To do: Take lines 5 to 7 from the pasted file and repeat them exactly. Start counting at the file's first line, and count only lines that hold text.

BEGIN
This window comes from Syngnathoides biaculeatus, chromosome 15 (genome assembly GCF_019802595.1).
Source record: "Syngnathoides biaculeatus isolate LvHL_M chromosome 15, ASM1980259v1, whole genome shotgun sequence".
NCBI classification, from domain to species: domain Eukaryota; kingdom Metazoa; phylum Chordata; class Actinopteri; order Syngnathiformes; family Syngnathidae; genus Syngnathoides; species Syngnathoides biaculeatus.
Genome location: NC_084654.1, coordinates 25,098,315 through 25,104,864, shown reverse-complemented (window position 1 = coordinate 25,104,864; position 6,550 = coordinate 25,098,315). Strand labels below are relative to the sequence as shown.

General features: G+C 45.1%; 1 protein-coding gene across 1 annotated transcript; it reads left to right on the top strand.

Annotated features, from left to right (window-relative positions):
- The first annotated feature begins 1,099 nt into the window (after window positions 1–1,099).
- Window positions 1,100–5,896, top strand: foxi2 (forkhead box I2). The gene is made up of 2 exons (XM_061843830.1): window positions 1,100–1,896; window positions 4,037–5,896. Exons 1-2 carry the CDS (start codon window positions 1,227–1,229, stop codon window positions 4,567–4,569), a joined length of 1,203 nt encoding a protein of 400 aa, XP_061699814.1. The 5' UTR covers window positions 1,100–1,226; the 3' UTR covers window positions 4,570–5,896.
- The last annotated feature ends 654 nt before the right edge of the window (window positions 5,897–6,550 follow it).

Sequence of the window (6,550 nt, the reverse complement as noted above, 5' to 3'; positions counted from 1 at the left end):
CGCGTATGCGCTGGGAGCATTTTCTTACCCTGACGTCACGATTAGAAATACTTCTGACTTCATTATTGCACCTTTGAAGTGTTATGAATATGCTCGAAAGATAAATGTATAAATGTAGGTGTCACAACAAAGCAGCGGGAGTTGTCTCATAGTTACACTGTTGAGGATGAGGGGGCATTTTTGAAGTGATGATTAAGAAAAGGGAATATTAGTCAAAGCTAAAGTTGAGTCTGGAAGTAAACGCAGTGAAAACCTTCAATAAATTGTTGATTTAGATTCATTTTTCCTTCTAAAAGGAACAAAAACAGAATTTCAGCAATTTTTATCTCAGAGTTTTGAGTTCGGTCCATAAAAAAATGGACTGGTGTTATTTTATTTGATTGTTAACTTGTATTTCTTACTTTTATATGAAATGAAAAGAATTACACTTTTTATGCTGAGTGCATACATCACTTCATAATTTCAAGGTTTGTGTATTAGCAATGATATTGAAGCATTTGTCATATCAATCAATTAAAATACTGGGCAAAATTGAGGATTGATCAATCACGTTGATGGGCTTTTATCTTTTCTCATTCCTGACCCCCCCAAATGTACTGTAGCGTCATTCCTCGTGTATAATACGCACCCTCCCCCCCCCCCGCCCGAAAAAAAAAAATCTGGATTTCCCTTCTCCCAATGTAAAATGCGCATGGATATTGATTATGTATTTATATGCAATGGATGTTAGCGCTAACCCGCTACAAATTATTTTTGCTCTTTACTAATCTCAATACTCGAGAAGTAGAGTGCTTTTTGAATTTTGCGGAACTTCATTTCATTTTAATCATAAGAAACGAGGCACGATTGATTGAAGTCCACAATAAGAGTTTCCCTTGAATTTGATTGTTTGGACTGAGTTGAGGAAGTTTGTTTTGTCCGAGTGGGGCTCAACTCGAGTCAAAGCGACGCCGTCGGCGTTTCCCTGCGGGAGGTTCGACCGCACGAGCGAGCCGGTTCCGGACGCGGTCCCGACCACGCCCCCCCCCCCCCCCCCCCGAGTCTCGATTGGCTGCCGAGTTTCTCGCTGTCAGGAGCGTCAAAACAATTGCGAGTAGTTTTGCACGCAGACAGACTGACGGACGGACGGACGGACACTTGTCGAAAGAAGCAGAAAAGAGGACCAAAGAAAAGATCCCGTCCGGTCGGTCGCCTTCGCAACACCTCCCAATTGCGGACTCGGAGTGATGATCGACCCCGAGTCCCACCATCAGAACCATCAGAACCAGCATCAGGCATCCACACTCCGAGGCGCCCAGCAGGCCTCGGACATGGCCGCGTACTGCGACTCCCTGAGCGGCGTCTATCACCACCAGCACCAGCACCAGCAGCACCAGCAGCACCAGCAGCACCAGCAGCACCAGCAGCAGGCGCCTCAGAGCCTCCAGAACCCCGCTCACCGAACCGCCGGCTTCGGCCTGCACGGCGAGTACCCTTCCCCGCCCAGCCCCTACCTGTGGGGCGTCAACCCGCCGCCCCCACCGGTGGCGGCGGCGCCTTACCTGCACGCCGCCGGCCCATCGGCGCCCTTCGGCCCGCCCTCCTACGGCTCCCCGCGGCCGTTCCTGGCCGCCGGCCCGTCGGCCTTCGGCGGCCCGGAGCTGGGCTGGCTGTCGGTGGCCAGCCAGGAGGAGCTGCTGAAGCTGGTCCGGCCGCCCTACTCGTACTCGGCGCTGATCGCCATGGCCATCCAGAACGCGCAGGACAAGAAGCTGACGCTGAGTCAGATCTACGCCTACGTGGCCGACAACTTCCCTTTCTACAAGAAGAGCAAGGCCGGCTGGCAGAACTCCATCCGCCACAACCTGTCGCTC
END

General features: G+C 45.1%; 1 protein-coding gene across 1 annotated transcript; it reads left to right on the top strand.

Annotated features, from left to right (window-relative positions):
- The first annotated feature begins 1,099 nt into the window (after window positions 1–1,099).